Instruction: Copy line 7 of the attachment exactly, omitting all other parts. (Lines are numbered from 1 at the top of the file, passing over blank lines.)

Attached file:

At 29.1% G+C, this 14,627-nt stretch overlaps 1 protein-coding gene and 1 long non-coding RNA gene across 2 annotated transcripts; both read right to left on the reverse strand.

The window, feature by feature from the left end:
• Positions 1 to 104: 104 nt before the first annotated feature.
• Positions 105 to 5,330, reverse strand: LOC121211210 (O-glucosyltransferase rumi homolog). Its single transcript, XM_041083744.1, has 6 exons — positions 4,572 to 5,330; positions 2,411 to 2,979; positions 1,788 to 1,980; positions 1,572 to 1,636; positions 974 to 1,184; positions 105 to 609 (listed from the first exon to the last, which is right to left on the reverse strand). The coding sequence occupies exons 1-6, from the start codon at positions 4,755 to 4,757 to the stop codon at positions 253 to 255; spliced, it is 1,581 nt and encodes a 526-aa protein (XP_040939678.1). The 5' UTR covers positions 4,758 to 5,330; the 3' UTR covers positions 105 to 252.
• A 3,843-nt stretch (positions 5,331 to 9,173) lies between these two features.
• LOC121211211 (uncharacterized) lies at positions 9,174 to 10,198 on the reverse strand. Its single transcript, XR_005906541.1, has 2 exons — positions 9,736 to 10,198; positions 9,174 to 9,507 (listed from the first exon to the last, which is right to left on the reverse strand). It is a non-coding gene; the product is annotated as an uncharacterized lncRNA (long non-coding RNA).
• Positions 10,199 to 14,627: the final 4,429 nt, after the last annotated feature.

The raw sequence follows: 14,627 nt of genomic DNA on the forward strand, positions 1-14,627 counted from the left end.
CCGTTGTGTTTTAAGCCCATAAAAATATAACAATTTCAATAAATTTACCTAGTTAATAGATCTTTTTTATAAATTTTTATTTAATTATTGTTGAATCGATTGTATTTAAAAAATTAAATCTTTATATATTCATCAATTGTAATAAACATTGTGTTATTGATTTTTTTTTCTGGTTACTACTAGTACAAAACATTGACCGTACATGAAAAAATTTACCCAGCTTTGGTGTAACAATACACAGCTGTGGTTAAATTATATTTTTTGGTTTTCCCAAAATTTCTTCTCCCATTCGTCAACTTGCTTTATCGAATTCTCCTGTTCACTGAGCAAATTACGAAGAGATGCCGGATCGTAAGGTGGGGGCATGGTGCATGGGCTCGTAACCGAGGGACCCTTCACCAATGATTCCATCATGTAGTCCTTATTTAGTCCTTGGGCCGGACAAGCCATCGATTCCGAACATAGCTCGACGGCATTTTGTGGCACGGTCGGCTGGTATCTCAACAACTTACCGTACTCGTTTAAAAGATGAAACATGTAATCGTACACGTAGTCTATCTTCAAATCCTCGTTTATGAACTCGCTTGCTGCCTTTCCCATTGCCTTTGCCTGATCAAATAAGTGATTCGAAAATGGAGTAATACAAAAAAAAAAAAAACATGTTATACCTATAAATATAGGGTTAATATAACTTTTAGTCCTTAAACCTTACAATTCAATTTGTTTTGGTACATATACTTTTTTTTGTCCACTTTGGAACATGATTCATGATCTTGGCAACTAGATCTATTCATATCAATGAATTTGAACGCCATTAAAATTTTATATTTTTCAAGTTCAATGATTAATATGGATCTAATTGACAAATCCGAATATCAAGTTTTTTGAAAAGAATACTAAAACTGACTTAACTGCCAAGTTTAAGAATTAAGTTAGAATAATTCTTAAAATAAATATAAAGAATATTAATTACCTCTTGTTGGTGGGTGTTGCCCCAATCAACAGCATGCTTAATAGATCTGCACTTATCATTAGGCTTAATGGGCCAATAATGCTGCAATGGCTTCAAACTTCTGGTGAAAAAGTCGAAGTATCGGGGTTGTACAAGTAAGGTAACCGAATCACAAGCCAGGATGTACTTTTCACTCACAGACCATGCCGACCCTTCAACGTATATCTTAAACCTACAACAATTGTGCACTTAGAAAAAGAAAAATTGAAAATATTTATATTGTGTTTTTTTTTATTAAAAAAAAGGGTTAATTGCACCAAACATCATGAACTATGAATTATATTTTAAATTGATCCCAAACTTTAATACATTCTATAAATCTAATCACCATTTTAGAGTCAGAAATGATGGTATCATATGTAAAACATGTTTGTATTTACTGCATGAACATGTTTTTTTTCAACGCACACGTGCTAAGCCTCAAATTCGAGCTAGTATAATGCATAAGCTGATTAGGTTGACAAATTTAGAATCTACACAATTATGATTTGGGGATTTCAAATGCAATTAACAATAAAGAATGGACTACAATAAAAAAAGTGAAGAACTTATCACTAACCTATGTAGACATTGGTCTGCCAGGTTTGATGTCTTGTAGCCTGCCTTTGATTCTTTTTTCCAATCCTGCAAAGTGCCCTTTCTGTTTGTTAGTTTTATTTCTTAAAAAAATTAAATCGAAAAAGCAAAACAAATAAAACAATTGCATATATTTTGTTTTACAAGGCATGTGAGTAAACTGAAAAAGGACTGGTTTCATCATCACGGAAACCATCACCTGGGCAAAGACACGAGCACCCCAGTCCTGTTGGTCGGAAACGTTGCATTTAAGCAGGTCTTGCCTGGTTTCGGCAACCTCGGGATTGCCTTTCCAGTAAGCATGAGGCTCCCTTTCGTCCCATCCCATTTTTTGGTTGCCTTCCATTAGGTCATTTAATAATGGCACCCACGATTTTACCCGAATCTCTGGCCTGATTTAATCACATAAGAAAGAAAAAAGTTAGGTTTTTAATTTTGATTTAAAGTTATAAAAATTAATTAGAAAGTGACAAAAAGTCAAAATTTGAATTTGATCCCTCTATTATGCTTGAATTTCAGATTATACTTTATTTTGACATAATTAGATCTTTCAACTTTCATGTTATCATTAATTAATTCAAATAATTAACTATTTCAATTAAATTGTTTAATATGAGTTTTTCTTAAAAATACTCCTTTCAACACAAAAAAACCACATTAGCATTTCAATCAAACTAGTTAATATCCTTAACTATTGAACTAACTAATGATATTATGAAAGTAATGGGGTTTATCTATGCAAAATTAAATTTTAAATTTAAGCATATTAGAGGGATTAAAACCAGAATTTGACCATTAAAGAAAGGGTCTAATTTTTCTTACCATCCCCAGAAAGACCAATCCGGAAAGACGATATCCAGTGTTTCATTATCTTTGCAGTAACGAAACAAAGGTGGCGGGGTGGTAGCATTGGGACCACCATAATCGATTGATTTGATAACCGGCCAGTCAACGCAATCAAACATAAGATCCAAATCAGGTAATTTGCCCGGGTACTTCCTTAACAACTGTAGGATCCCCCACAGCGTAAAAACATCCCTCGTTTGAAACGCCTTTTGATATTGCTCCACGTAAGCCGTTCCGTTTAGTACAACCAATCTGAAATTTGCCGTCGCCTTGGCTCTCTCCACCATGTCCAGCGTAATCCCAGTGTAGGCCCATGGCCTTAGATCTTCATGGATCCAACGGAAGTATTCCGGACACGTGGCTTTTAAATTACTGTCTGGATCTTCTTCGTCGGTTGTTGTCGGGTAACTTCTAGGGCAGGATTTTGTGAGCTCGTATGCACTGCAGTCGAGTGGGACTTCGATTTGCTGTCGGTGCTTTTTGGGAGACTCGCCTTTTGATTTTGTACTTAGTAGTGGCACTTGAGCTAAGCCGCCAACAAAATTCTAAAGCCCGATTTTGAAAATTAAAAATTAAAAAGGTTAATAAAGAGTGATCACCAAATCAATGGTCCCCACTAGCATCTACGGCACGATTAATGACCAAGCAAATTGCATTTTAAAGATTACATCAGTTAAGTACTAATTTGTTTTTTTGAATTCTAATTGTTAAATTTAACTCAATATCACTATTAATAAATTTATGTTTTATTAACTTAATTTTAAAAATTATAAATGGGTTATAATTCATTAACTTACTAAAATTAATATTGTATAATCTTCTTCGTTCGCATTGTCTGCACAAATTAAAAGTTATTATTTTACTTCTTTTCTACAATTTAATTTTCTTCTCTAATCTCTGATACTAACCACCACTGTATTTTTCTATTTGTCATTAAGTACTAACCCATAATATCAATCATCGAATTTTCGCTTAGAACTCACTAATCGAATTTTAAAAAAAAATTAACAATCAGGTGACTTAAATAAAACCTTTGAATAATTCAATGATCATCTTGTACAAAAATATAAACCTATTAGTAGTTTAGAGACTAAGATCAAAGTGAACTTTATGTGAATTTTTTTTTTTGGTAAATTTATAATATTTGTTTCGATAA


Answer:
• Positions 10,199 to 14,627: the final 4,429 nt, after the last annotated feature.